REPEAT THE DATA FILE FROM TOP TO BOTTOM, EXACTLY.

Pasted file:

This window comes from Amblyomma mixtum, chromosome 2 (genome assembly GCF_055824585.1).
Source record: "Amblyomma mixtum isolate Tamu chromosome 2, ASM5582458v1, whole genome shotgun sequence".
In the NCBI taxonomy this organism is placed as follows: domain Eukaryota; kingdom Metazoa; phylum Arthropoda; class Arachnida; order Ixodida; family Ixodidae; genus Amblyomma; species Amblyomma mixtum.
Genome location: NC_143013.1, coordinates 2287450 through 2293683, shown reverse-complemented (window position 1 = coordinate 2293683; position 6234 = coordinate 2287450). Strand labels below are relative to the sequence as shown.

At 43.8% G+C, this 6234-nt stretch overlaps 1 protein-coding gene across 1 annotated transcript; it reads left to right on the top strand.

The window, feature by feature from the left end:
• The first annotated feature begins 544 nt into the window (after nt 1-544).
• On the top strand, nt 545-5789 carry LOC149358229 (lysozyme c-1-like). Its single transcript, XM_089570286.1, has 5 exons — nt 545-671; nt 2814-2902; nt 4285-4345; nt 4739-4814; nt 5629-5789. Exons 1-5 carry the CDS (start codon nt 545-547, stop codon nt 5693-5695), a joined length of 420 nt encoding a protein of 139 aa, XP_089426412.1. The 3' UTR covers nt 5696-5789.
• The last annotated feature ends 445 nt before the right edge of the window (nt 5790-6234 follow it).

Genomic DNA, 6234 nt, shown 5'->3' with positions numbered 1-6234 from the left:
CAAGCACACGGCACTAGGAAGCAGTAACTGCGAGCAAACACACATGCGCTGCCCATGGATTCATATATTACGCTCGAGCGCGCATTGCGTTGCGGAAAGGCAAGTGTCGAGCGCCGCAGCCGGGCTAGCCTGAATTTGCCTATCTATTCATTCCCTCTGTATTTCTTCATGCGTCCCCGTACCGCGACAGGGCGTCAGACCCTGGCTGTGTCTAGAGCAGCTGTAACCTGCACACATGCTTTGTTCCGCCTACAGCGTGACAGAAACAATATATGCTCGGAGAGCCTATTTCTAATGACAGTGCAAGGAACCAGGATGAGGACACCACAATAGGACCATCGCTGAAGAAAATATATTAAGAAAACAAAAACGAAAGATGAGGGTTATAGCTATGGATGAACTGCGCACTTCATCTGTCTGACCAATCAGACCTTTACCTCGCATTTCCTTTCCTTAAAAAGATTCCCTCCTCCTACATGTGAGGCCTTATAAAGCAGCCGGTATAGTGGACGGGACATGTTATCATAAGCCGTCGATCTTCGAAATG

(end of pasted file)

This window comes from Amblyomma mixtum, chromosome 2 (genome assembly GCF_055824585.1).
Source record: "Amblyomma mixtum isolate Tamu chromosome 2, ASM5582458v1, whole genome shotgun sequence".
In the NCBI taxonomy this organism is placed as follows: domain Eukaryota; kingdom Metazoa; phylum Arthropoda; class Arachnida; order Ixodida; family Ixodidae; genus Amblyomma; species Amblyomma mixtum.
Genome location: NC_143013.1, coordinates 2287450 through 2293683, shown reverse-complemented (window position 1 = coordinate 2293683; position 6234 = coordinate 2287450). Strand labels below are relative to the sequence as shown.

At 43.8% G+C, this 6234-nt stretch overlaps 1 protein-coding gene across 1 annotated transcript; it reads left to right on the top strand.

The window, feature by feature from the left end:
• The first annotated feature begins 544 nt into the window (after nt 1-544).
• On the top strand, nt 545-5789 carry LOC149358229 (lysozyme c-1-like). Its single transcript, XM_089570286.1, has 5 exons — nt 545-671; nt 2814-2902; nt 4285-4345; nt 4739-4814; nt 5629-5789. Exons 1-5 carry the CDS (start codon nt 545-547, stop codon nt 5693-5695), a joined length of 420 nt encoding a protein of 139 aa, XP_089426412.1. The 3' UTR covers nt 5696-5789.
• The last annotated feature ends 445 nt before the right edge of the window (nt 5790-6234 follow it).

Genomic DNA, 6234 nt, shown 5'->3' with positions numbered 1-6234 from the left:
CAAGCACACGGCACTAGGAAGCAGTAACTGCGAGCAAACACACATGCGCTGCCCATGGATTCATATATTACGCTCGAGCGCGCATTGCGTTGCGGAAAGGCAAGTGTCGAGCGCCGCAGCCGGGCTAGCCTGAATTTGCCTATCTATTCATTCCCTCTGTATTTCTTCATGCGTCCCCGTACCGCGACAGGGCGTCAGACCCTGGCTGTGTCTAGAGCAGCTGTAACCTGCACACATGCTTTGTTCCGCCTACAGCGTGACAGAAACAATATATGCTCGGAGAGCCTATTTCTAATGACAGTGCAAGGAACCAGGATGAGGACACCACAATAGGACCATCGCTGAAGAAAATATATTAAGAAAACAAAAACGAAAGATGAGGGTTATAGCTATGGATGAACTGCGCACTTCATCTGTCTGACCAATCAGACCTTTACCTCGCATTTCCTTTCCTTAAAAAGATTCCCTCCTCCTACATGTGAGGCCTTATAAAGCAGCCGGTATAGTGGACGGGACATGTTATCATAAGCCGTCGATCTTCGAAATG